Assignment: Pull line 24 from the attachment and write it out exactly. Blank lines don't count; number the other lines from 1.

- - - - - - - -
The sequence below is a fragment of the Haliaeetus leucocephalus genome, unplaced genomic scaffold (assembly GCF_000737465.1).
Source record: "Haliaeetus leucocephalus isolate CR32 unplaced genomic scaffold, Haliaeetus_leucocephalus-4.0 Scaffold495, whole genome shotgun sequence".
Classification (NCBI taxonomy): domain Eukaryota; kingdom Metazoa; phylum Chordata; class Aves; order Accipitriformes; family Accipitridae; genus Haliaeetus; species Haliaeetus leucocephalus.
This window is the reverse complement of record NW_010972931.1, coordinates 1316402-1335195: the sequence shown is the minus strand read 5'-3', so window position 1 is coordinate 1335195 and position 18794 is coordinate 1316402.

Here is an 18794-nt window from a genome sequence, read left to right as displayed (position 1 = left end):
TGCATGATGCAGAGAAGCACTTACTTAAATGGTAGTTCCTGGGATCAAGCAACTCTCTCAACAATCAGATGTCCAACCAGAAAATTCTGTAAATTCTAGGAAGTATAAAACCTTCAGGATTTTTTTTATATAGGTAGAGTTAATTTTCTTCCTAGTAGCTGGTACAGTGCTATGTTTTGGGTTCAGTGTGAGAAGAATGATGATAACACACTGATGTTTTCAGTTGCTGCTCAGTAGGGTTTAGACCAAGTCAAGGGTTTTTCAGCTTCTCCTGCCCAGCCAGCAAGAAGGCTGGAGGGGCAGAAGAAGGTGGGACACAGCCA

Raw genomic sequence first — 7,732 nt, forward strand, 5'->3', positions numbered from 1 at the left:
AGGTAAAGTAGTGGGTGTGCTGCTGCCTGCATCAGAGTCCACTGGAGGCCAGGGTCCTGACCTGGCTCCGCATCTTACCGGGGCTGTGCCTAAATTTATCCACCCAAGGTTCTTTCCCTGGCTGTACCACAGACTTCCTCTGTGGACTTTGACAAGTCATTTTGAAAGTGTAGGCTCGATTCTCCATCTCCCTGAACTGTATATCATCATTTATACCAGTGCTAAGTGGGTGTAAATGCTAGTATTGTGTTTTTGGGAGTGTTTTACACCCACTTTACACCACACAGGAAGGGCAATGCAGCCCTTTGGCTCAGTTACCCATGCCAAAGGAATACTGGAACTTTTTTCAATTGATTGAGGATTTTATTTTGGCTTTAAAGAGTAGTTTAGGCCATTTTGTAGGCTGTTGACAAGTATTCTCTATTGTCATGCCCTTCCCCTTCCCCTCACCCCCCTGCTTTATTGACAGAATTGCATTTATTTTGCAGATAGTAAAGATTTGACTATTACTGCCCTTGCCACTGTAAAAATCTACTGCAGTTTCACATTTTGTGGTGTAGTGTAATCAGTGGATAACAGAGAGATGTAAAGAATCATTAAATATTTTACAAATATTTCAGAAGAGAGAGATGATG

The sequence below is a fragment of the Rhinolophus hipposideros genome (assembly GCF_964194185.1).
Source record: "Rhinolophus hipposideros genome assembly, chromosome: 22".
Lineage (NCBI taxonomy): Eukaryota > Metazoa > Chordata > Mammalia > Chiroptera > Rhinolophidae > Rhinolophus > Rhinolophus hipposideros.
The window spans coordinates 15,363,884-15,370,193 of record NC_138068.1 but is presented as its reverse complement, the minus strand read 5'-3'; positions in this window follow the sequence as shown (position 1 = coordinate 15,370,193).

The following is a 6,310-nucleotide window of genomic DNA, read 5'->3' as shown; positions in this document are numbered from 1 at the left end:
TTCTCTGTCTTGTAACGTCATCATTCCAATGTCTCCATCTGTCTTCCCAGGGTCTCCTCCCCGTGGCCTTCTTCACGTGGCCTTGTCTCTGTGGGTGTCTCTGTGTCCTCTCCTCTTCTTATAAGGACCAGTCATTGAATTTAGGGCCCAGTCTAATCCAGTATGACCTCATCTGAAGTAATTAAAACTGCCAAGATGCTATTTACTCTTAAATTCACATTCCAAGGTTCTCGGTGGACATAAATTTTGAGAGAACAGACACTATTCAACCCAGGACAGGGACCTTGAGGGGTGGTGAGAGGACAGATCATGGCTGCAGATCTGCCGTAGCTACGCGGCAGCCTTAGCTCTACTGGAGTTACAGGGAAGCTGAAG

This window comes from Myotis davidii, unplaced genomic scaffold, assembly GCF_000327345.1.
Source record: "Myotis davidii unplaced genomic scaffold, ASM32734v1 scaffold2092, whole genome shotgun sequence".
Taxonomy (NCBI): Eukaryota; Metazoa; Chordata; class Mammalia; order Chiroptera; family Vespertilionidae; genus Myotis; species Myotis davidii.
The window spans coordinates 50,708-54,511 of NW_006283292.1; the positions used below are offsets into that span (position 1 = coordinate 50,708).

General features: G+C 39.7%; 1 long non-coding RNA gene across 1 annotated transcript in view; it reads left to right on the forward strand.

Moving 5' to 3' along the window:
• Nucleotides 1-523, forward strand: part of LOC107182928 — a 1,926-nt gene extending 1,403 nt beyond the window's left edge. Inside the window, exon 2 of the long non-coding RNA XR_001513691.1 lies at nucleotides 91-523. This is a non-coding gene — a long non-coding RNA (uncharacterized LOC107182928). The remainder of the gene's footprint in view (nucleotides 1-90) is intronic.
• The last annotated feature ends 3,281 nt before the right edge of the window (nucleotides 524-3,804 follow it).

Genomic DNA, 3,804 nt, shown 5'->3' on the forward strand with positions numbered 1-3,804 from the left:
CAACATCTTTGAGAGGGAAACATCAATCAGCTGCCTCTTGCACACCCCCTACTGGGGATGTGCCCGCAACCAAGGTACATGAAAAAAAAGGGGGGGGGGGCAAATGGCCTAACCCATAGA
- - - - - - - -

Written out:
CAACATCTTTGAGAGGGAAACATCAATCAGCTGCCTCTTGCACACCCCCTACTGGGGATGTGCCCGCAACCAAGGTACATGAAAAAAAAGGGGGGGGGGGCAAATGGCCTAACCCATAGA